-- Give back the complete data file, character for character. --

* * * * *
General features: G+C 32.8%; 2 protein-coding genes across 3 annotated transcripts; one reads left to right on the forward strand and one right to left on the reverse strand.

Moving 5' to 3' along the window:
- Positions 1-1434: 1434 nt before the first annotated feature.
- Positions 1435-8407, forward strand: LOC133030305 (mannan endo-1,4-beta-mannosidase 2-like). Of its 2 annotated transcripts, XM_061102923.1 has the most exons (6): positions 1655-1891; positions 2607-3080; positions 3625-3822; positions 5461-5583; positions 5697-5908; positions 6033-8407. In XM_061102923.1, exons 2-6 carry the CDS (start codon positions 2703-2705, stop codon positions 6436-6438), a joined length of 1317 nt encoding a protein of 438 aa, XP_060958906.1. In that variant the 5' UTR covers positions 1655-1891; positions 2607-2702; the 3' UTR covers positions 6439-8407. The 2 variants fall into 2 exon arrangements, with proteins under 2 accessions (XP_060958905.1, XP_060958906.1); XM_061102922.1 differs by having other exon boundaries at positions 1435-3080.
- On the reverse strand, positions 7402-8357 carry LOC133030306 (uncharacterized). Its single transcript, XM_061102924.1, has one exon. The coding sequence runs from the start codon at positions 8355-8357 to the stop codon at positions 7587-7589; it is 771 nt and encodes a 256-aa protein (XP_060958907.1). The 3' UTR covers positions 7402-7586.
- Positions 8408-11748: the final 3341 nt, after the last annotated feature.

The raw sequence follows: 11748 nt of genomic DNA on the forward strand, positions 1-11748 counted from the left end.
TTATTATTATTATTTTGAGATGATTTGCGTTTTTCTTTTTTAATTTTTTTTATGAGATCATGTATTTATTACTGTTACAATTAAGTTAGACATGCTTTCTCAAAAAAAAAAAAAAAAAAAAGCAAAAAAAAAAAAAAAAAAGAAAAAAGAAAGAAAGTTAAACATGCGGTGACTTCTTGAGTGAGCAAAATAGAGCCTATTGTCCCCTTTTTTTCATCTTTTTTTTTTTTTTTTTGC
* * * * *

General features: G+C 32.8%; 2 protein-coding genes across 3 annotated transcripts; one reads left to right on the forward strand and one right to left on the reverse strand.

Moving 5' to 3' along the window:
- Positions 1-1434: 1434 nt before the first annotated feature.
- Positions 1435-8407, forward strand: LOC133030305 (mannan endo-1,4-beta-mannosidase 2-like). Of its 2 annotated transcripts, XM_061102923.1 has the most exons (6): positions 1655-1891; positions 2607-3080; positions 3625-3822; positions 5461-5583; positions 5697-5908; positions 6033-8407. In XM_061102923.1, exons 2-6 carry the CDS (start codon positions 2703-2705, stop codon positions 6436-6438), a joined length of 1317 nt encoding a protein of 438 aa, XP_060958906.1. In that variant the 5' UTR covers positions 1655-1891; positions 2607-2702; the 3' UTR covers positions 6439-8407. The 2 variants fall into 2 exon arrangements, with proteins under 2 accessions (XP_060958905.1, XP_060958906.1); XM_061102922.1 differs by having other exon boundaries at positions 1435-3080.
- On the reverse strand, positions 7402-8357 carry LOC133030306 (uncharacterized). Its single transcript, XM_061102924.1, has one exon. The coding sequence runs from the start codon at positions 8355-8357 to the stop codon at positions 7587-7589; it is 771 nt and encodes a 256-aa protein (XP_060958907.1). The 3' UTR covers positions 7402-7586.
- Positions 8408-11748: the final 3341 nt, after the last annotated feature.

The raw sequence follows: 11748 nt of genomic DNA on the forward strand, positions 1-11748 counted from the left end.
TTATTATTATTATTTTGAGATGATTTGCGTTTTTCTTTTTTAATTTTTTTTATGAGATCATGTATTTATTACTGTTACAATTAAGTTAGACATGCTTTCTCAAAAAAAAAAAAAAAAAAAAGCAAAAAAAAAAAAAAAAAAGAAAAAAGAAAGAAAGTTAAACATGCGGTGACTTCTTGAGTGAGCAAAATAGAGCCTATTGTCCCCTTTTTTTCATCTTTTTTTTTTTTTTTTTGC